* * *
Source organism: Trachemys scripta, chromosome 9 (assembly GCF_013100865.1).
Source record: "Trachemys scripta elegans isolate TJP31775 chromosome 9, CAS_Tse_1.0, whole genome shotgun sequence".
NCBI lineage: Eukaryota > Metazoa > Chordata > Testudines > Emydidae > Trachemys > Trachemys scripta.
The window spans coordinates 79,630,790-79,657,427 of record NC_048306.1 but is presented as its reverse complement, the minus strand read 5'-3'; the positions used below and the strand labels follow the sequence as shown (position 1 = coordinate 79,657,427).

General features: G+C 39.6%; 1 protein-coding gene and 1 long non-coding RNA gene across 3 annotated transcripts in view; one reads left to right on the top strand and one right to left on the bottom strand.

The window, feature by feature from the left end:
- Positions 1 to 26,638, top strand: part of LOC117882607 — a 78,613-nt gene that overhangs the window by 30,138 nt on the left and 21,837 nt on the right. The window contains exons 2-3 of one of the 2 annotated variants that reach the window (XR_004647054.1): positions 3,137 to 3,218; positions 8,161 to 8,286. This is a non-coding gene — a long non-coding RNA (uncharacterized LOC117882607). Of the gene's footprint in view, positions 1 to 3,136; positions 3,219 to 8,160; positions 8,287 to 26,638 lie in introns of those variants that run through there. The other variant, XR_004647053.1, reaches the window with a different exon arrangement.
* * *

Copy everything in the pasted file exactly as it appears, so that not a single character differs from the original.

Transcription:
Source organism: Trachemys scripta, chromosome 9 (assembly GCF_013100865.1).
Source record: "Trachemys scripta elegans isolate TJP31775 chromosome 9, CAS_Tse_1.0, whole genome shotgun sequence".
NCBI lineage: Eukaryota > Metazoa > Chordata > Testudines > Emydidae > Trachemys > Trachemys scripta.
The window spans coordinates 79,630,790-79,657,427 of record NC_048306.1 but is presented as its reverse complement, the minus strand read 5'-3'; the positions used below and the strand labels follow the sequence as shown (position 1 = coordinate 79,657,427).

General features: G+C 39.6%; 1 protein-coding gene and 1 long non-coding RNA gene across 3 annotated transcripts in view; one reads left to right on the top strand and one right to left on the bottom strand.

The window, feature by feature from the left end:
- Positions 1 to 26,638, top strand: part of LOC117882607 — a 78,613-nt gene that overhangs the window by 30,138 nt on the left and 21,837 nt on the right. The window contains exons 2-3 of one of the 2 annotated variants that reach the window (XR_004647054.1): positions 3,137 to 3,218; positions 8,161 to 8,286. This is a non-coding gene — a long non-coding RNA (uncharacterized LOC117882607). Of the gene's footprint in view, positions 1 to 3,136; positions 3,219 to 8,160; positions 8,287 to 26,638 lie in introns of those variants that run through there. The other variant, XR_004647053.1, reaches the window with a different exon arrangement.